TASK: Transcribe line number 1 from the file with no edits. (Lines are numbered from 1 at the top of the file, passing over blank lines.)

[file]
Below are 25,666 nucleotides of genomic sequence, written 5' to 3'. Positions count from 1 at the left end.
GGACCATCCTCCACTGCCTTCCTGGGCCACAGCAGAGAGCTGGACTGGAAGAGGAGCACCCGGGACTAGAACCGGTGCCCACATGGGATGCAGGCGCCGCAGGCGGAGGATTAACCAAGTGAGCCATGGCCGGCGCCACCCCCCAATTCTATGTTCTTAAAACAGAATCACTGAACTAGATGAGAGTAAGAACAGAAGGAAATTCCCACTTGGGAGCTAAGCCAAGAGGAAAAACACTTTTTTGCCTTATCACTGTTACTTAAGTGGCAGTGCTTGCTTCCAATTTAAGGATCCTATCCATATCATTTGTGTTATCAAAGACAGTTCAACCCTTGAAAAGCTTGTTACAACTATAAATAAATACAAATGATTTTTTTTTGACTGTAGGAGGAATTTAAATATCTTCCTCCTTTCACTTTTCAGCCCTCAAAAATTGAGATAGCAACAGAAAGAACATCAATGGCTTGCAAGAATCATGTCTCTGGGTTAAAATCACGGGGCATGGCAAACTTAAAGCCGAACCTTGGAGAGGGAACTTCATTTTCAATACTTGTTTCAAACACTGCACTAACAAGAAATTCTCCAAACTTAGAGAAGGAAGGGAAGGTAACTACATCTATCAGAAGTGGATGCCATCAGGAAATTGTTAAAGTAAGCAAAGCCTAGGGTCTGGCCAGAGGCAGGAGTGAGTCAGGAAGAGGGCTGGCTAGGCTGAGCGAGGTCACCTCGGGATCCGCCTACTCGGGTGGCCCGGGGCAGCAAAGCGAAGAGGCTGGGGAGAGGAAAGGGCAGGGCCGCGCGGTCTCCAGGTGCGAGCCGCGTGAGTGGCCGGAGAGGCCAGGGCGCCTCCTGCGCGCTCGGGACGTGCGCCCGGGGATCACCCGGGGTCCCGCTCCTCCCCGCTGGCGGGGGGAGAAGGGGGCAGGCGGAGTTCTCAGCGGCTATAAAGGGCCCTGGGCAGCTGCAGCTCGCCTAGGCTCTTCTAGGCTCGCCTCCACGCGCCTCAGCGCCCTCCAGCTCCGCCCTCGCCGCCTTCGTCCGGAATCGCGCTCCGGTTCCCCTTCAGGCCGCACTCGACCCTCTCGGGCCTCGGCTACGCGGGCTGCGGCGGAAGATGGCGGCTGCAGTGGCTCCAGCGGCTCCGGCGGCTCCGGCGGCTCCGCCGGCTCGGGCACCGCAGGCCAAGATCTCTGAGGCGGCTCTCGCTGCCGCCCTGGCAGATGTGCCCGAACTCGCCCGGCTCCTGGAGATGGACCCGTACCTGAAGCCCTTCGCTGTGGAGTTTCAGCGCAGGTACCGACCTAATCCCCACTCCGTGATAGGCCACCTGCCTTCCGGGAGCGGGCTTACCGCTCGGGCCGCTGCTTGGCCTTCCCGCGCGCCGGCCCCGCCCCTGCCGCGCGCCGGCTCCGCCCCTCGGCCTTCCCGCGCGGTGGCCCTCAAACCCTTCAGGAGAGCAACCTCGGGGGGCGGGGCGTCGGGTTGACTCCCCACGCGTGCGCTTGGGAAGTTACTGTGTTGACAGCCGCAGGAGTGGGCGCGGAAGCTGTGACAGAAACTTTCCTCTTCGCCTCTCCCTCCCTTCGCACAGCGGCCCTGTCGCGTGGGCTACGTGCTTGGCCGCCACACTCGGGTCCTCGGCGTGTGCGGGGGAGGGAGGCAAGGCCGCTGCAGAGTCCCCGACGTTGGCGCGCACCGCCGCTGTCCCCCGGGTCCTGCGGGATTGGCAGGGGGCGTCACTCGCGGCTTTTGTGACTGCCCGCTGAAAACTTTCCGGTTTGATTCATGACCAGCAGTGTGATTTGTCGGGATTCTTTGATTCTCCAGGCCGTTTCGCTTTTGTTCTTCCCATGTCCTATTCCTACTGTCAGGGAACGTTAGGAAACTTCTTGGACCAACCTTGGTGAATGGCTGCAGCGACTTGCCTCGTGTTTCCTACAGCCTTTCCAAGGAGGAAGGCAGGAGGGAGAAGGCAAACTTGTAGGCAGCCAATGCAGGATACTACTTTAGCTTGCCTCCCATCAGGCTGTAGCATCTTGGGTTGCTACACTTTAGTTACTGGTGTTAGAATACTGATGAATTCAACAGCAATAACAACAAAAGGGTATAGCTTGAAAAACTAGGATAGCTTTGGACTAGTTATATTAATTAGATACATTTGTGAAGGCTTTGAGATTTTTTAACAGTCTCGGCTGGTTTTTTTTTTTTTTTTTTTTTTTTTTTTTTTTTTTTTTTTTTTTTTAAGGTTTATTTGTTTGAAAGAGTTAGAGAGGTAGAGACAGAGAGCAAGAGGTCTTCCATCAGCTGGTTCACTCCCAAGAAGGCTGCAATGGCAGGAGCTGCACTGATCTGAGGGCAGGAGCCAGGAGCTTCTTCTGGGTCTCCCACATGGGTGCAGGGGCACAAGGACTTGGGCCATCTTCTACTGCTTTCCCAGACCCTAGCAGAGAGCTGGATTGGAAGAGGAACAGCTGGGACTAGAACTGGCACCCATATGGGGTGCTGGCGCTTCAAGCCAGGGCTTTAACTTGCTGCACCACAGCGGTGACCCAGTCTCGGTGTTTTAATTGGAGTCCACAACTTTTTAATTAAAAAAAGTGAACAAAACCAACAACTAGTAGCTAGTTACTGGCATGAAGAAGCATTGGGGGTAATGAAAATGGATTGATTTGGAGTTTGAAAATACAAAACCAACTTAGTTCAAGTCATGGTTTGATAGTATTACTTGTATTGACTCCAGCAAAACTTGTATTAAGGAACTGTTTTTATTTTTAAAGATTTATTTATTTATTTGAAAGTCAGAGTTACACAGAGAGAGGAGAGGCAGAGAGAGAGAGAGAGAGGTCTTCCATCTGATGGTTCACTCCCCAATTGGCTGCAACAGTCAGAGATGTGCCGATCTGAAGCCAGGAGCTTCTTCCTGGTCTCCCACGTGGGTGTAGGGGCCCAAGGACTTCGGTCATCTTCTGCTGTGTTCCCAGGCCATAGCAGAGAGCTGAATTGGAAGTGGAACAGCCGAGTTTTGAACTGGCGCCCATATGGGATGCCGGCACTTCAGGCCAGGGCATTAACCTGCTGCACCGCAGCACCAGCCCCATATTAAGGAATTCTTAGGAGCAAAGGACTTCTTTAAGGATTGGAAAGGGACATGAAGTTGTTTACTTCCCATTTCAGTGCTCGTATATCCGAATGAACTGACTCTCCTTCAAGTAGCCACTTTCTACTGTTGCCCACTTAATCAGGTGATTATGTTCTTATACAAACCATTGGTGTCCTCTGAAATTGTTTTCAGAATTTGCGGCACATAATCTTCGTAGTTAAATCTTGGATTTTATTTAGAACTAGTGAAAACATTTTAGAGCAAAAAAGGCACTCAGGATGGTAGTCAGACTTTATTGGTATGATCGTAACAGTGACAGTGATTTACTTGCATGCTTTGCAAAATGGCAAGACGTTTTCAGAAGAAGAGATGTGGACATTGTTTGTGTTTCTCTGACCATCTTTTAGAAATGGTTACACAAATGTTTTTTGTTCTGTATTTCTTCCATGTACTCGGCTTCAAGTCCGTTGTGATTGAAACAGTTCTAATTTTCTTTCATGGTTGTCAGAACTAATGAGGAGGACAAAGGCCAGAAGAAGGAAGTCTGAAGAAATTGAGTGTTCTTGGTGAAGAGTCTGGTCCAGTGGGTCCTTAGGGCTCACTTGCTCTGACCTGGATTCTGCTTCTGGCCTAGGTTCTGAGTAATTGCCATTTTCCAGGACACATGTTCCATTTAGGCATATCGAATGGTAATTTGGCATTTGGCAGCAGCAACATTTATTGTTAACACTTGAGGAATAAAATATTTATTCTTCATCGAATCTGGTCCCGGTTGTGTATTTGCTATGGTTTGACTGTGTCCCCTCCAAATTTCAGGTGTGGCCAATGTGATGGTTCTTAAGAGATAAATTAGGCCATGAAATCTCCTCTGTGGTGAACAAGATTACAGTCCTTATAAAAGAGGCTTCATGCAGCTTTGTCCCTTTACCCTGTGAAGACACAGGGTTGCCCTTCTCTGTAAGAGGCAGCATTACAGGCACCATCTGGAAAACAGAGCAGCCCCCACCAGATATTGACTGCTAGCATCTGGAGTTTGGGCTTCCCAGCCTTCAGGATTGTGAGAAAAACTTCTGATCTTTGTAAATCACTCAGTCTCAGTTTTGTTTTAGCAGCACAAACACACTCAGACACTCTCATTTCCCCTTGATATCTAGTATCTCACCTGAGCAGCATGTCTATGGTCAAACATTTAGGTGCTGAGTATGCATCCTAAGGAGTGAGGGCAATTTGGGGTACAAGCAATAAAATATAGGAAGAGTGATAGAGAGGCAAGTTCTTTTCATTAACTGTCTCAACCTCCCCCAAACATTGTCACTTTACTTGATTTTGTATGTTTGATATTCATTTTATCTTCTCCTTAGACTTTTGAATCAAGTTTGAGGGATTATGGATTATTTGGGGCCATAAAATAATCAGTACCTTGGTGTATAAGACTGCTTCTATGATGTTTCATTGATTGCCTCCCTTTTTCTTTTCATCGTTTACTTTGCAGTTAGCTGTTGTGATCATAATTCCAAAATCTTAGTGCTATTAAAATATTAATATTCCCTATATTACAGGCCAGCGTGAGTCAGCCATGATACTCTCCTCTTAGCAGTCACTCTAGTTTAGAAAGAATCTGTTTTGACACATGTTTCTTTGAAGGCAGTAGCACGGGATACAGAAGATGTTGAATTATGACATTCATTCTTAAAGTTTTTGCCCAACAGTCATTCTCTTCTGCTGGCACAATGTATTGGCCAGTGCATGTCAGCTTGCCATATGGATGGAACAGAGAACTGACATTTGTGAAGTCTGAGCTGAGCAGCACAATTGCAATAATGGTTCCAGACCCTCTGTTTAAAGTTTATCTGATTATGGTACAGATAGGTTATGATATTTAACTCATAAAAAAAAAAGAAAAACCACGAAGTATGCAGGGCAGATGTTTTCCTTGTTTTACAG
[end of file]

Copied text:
Below are 25,666 nucleotides of genomic sequence, written 5' to 3'. Positions count from 1 at the left end.